Tag Archives: childhood

Square with Rounded Corners

The picture of the two of us,
pulled from my suit-coat pocket,
leans on my dresser.

Square with rounded corners,
faded blue ink–
Kodak May 1980–
printed on the back.

I scanned it for my lock screen, too,
so I can see myself
leaning up against her in the slanted spring light.

The first few days after
Mom taught me how to die
were simpler–

but when I walk outside,
leaves are turning and
afternoons are darker now.

Lazy Ovals

I’ve scolded my son for riding
the old green bike
(the one with training wheels that used to be his)
when he runs to get it before his little brother can,
riding it gleefully away from him.

Today, though, his brother wasn’t home;
so he pedaled slowly
around the driveway, pulled gently
at the duct-taped edge of the handle
as he rode.
I heard him talking softly to himself and
humming as he made lazy ovals
in the bright sunshine.

He kept going
until his sister called to him from the porch,
asked him what he was doing.

I heard the first words of the story
he began to make up,
then turned away so I wouldn’t
hear the end.

Spiderman Pajamas

Standing at their top
in the old house on the hill,
it seemed a long way down
the steepness of the dimly lit stairs.

From below in the kitchen,
you called my spiderman pajamas
superman.
I thought to correct you —

but even at nine,
I knew it didn’t matter.

Driving to work this morning,
it was even more remote
from the concerns of this day
or the decades in between.

Yet there we were,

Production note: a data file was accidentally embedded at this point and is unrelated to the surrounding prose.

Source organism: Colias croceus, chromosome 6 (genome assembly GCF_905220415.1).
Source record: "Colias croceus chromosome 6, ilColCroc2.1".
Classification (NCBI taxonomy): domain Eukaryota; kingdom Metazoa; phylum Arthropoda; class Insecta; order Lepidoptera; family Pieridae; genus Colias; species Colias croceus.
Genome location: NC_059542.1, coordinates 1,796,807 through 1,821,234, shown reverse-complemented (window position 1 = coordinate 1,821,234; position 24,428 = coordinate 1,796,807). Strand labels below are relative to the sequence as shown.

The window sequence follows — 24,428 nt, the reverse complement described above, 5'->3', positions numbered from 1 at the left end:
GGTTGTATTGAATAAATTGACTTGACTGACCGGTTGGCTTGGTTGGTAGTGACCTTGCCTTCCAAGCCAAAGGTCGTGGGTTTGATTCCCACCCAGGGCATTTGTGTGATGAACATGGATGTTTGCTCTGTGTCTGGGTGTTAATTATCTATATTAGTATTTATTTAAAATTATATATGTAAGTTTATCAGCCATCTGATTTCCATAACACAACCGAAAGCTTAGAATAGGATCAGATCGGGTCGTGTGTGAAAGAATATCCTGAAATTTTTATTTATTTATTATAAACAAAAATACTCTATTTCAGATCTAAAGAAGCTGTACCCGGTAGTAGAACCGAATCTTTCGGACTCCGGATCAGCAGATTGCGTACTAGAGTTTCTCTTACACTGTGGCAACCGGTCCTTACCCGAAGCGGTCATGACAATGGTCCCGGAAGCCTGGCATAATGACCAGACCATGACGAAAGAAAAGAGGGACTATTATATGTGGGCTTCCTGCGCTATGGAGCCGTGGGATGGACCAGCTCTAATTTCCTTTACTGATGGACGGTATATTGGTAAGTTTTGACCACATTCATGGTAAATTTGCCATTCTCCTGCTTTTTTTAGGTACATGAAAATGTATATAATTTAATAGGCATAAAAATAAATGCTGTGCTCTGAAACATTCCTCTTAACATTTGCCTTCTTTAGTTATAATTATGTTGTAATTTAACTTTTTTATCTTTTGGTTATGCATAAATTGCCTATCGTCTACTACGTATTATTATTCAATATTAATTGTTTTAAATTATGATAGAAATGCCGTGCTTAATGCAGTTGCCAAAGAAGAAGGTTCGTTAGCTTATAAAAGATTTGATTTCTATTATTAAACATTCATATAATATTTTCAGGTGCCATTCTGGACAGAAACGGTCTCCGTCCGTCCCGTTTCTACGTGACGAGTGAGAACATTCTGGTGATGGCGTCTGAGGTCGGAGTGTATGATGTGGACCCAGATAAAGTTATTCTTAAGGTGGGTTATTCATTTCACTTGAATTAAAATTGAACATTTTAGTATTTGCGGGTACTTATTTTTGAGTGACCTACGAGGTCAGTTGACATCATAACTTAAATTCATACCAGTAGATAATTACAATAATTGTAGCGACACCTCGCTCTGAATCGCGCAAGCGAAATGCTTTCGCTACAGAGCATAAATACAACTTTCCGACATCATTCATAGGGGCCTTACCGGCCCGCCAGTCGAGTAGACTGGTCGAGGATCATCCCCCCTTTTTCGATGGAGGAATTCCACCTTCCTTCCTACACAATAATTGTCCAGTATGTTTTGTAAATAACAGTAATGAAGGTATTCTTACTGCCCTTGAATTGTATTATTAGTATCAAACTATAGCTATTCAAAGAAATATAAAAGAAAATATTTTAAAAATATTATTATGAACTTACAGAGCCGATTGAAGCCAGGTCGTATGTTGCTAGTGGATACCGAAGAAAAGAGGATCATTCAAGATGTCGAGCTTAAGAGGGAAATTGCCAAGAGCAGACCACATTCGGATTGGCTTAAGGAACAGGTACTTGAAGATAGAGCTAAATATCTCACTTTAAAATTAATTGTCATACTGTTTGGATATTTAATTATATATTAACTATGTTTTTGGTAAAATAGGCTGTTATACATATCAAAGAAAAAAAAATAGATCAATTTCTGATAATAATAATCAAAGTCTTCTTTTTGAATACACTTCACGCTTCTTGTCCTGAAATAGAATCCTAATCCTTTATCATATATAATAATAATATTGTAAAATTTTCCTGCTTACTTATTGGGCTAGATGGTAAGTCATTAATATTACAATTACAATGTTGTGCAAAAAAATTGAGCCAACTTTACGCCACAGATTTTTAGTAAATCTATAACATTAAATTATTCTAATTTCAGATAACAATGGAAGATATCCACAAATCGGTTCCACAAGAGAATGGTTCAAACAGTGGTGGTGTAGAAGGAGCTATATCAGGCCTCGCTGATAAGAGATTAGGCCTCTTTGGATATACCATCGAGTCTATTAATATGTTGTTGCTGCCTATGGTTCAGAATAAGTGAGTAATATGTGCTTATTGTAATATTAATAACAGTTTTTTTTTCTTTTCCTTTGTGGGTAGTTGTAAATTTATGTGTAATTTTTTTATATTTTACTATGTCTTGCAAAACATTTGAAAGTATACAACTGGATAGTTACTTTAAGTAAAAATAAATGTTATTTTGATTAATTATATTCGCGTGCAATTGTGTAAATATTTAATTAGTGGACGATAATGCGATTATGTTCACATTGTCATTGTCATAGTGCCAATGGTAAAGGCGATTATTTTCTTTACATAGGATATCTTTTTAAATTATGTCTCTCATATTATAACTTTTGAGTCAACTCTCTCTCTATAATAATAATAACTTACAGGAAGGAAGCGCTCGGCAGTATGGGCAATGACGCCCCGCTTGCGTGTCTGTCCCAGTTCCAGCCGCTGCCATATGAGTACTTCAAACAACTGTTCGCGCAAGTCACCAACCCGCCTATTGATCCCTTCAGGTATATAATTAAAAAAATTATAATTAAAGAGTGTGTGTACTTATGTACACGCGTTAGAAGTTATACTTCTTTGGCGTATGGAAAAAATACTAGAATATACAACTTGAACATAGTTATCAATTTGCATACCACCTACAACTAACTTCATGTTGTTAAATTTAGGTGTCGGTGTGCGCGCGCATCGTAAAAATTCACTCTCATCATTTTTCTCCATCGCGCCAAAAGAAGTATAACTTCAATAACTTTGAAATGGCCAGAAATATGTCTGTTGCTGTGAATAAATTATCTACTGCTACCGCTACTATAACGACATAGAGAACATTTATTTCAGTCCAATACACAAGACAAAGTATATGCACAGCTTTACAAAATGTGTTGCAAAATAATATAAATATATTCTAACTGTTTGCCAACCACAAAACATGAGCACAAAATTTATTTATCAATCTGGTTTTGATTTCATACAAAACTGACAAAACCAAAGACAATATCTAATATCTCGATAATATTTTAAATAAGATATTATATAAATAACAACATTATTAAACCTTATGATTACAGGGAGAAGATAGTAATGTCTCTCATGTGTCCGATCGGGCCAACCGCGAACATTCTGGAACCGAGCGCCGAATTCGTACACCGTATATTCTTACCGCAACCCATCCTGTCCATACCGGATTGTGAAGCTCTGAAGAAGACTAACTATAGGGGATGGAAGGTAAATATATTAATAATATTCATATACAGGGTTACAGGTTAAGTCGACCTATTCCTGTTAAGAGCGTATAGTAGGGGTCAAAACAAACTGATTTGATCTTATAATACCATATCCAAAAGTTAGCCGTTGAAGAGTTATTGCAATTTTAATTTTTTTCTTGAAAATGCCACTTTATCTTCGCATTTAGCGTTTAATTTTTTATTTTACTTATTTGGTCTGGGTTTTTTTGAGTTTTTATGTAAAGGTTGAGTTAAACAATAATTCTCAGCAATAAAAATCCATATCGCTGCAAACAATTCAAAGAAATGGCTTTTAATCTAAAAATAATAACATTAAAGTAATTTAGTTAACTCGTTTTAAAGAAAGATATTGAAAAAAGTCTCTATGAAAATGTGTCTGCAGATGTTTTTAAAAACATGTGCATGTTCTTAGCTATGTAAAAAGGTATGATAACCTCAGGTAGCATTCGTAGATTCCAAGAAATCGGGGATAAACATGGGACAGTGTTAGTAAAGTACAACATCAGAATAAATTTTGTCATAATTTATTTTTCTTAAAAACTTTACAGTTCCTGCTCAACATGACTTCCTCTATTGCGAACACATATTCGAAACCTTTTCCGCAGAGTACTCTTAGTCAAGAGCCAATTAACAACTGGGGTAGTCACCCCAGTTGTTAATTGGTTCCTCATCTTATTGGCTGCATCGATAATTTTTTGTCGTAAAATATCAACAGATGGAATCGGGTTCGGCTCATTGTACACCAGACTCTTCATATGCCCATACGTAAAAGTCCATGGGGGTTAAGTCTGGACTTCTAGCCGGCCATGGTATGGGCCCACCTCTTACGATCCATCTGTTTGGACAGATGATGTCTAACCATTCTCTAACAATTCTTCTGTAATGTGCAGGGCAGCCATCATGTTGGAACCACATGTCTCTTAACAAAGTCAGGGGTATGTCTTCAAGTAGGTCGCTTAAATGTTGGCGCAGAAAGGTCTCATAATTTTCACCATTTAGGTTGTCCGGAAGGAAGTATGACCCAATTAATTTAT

among the forsythia
and apple blossoms
in the brightness of spring.

There’s a much more involved prose piece in here; but for Mother’s Day, this is the essence.

Spring Haiku #3

blossoms emerge —
incessant rains engulf
hopes of children

I sometimes feel as if a haiku isn’t enough of a post, as if eight words aren’t worthy of a week’s worth of creative work. And then there are blossoms; it is incredible how much of our own experience they bear on their tender petals and stems.

Almost Nine

Today is the final day he is almost nine.
As I worried he might,
he holds my hand less often.

The world pushes in on us;
the spaces in which we can hide —
just the two of us —
are more difficult to find,
simpler to disrupt.

Yet on this day,
his brother and sister
already gone from the table,
he pauses at my shoulder.

Even as I pull him onto my lap,
I expect him to continue on
to his book or simply something else;

but he sits
and softens.

Later, in the quiet of a too-late night
my wife whispers to me,

you should have seen his face.

Newest poem in the Years series.

I Walked in the Woods Today

I walked in the woods today
far under scattered clouds —
though it didn’t make me a boy again.

No dog by my side
circling ahead and back,
no sense of wonder at where I might emerge.

Patches of snow from an indecisive December
lay astride the path and filled in hollows.

Straining for the distant sound
of my mother’s voice
calling me in from play,
I heard only birds calling.

Nearly a month from moment to paper, when everything but renunciation seems a struggle.

She’s Rearranged Her Room

She’s rearranged her room
and proudly invites her father
to admire the work.

It makes up most of her world
on this summer afternoon —
careful placement of
well-worn friends,
books for reading
in the pillowed corner,
a place she has reserved for
hide-and-seek
just behind the bed.

If you lie right there
you can reach the fan, she tells him.

Turn it on, she says —
it smells just like the outside.

Her father looks out the window
as he turns the switch,
the ancient glass curving the view
across the lawn.

It really does, he replies,
tasting in that breath,
just for a moment at
the back of his throat,
the back of his memory,

his own childhood
rearranged room,
just-so and steady.